The Secret Racegoer is overwhelmed by everyone at York wanting to help
The Secret Racegoer finds that the welcome you get at York Racecourse is almost overwhelming
You approach a member of the security team to have your bagged searched and he asks if you need to carry it around with you all day. If not, he said, you can leave it at the left luggage facility.
At the left luggage facility the lady tells you they close an hour after the last race, but it might be a good idea to collect your bag before the last so you can get a return bus or taxi quickly.
“If you need something you can come in and out whenever you like flower.”
Back at the main entrance there are desks for purchasing daily badges, three-day badges, junior badges and for picking up reciprocal badges for Ascot, Chester, Curragh and Haydock annual members.
The lady at one of the desks asked if there was anybody from Haydock or Ireland. No one was forthcoming. “So I can’t help anyone” she said, somewhat crestfallen.
The gentleman who punches a hole in your badge said “Good luck out there”, as if you are about to enter bandit territory. Which, if you are heading towards the betting ring, has an air of truth about it.
The smiles and greetings continue wherever you go. And the racecard plays its part. Everything is included, from details of meeting points to cash machine locations and from wheelchair access to seeking out a chaplain if you want a quiet chat with someone who is prepared to listen.
One racegoer from down south, making a return visit to York after 40 years, was beaming at the customer service, saying that a few of the southern tracks could learn a lot by coming to York. And he was somewhat rueful that it had taken him so long to return, but was already planning a speedy visit back to the Knavesmire.
The first race on the card was the Sky Bet Race to the Ebor Jorvik Stakes, the winner of which received automatic entry to the £1m Ebor Handicap in August. The one-million pound tag was repeated a few times just in case people weren’t listening.
Whilst it seems to please York that £1m is on offer, it’s debateable if this is what racing wants or needs. Distribution of a few thousand around the lower ranks of the sport would be far more beneficial.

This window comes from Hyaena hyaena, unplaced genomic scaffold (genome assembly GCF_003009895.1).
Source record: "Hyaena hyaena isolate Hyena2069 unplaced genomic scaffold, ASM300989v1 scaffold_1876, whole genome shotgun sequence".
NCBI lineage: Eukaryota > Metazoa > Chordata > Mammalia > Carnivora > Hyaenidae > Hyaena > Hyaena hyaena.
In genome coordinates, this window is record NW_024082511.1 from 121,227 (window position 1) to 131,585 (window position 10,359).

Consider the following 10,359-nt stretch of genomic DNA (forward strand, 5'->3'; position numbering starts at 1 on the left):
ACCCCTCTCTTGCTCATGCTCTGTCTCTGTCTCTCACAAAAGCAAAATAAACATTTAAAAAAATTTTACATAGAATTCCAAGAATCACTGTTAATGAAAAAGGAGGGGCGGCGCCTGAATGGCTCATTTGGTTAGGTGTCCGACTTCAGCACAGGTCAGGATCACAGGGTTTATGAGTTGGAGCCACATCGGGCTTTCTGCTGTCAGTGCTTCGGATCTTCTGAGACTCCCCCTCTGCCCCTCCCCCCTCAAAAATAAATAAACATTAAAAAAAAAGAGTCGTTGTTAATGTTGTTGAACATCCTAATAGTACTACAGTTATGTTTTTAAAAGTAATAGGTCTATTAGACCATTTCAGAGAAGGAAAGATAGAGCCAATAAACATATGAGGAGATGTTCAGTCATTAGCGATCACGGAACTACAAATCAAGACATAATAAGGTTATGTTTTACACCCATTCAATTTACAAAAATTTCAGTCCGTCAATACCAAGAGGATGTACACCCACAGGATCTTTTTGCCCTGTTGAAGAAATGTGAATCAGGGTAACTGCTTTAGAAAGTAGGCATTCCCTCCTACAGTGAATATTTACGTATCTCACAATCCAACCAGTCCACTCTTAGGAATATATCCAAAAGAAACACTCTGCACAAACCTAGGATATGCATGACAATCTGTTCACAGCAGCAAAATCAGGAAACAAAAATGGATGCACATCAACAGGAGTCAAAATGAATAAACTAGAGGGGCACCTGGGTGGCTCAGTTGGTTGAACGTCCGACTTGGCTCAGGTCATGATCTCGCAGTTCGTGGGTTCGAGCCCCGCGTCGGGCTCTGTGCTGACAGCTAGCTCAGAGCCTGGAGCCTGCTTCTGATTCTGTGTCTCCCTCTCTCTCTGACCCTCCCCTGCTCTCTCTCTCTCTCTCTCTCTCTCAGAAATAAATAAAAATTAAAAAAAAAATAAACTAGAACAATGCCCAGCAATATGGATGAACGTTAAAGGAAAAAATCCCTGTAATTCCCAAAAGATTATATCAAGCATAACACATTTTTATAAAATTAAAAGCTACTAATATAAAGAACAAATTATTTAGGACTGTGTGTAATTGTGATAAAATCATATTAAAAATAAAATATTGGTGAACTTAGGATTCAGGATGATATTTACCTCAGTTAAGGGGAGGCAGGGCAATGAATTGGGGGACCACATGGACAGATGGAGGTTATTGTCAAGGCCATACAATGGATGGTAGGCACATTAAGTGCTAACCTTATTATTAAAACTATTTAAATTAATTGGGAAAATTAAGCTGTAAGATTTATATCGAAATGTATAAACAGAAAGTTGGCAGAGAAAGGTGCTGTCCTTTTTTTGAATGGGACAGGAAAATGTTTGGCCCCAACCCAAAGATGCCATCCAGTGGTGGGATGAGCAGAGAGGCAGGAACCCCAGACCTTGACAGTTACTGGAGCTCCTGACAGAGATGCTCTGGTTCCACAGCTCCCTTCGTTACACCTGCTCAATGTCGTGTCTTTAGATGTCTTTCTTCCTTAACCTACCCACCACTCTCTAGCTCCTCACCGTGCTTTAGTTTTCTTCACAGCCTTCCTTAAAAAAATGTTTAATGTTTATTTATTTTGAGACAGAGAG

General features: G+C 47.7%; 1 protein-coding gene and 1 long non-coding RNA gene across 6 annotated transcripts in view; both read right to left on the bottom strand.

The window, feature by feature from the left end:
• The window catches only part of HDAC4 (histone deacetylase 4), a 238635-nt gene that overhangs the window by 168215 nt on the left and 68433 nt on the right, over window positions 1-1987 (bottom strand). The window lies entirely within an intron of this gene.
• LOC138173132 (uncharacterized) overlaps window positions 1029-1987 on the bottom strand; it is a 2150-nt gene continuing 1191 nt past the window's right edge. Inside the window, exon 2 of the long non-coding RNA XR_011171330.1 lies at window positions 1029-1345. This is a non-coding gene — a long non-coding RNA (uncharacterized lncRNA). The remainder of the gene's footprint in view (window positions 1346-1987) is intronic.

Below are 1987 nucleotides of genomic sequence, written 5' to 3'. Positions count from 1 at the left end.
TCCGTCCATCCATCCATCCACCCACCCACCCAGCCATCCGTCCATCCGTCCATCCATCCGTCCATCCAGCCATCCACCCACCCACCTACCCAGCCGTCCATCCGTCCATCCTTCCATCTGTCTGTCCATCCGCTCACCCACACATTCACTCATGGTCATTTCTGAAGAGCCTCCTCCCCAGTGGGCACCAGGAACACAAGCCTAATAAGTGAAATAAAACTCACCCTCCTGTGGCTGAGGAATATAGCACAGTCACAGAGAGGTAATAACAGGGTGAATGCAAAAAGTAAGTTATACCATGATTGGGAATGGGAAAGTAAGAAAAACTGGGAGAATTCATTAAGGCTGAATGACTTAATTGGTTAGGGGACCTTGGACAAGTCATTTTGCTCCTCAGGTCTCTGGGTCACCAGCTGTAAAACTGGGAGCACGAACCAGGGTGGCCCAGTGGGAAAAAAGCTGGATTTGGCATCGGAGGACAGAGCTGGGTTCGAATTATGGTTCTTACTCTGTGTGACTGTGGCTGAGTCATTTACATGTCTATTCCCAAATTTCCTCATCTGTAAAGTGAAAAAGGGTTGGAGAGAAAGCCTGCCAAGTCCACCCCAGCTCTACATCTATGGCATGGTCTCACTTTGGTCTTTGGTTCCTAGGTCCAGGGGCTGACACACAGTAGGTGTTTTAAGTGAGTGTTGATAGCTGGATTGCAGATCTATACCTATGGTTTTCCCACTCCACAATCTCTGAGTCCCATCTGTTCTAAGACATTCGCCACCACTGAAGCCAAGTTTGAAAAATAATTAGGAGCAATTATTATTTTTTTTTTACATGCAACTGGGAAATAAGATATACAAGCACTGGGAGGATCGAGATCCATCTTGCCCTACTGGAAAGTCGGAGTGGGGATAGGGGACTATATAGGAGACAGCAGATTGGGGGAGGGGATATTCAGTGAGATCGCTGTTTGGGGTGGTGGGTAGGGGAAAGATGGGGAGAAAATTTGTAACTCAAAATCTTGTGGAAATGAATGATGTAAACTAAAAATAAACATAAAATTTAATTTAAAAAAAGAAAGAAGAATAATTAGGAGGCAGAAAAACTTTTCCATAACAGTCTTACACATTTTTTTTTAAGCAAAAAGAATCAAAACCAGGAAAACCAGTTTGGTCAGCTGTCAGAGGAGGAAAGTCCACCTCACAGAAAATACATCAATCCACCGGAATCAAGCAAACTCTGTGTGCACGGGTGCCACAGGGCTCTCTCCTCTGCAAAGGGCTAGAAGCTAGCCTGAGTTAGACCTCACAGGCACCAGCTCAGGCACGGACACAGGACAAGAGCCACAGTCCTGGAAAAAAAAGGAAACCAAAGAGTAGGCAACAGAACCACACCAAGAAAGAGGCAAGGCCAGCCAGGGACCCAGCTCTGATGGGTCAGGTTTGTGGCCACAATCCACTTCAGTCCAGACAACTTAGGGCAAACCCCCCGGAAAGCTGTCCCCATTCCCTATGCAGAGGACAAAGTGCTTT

York is at its finest on a sunny day, and day one of the Dante meeting delivered sunshine in spades. “Sun or shade?” asked a gentleman racegoer of his lady companion. “I don’t mind” she said, “I just want a cup of tea.”
The Secret Racegoer wanted a pint of Guinness, and for the first time found the price, at £5.60, inching towards the cost down south but still some way short of Epsom’s extortionate £6.
Once the racing is over, the racecard still offers help on a page headed “Safe journey ‘ome”, suggesting that those who are making the journey back to the city on foot might best “answer a call of nature before you leave the premises so as to enjoy a more relaxed walk.”
There is also the plea “Please be safe on your trip to York and be aware that in places the river bank will not be fenced.” It sounds like their talking from experience.
The Secret Racegoer also did his bit to be of assistance when a TV racing presenter asked him if he had a spare pound for the bus fare back to York.
On the return train, the guard sounded like a head teacher at school assembly. “I know some of you have been to the races and will have had a few drinks, but please listen carefully. This train is now fast to London Kings Cross.”
And, out of the blue, an announcement on the train says “We’d like to advise passengers to please take care when handling hot drinks”. An announcement made ten minutes after the buffet had closed.
Everyone is trying to help and even the Racing Hub got in on the act with 14/1 Musidora winner Nausha in its Horses to Follow list, and the Secret Racegoer mentioned it to anyone who was prepared to listen.
The Secret Racegoer was talking to Mike Deasy
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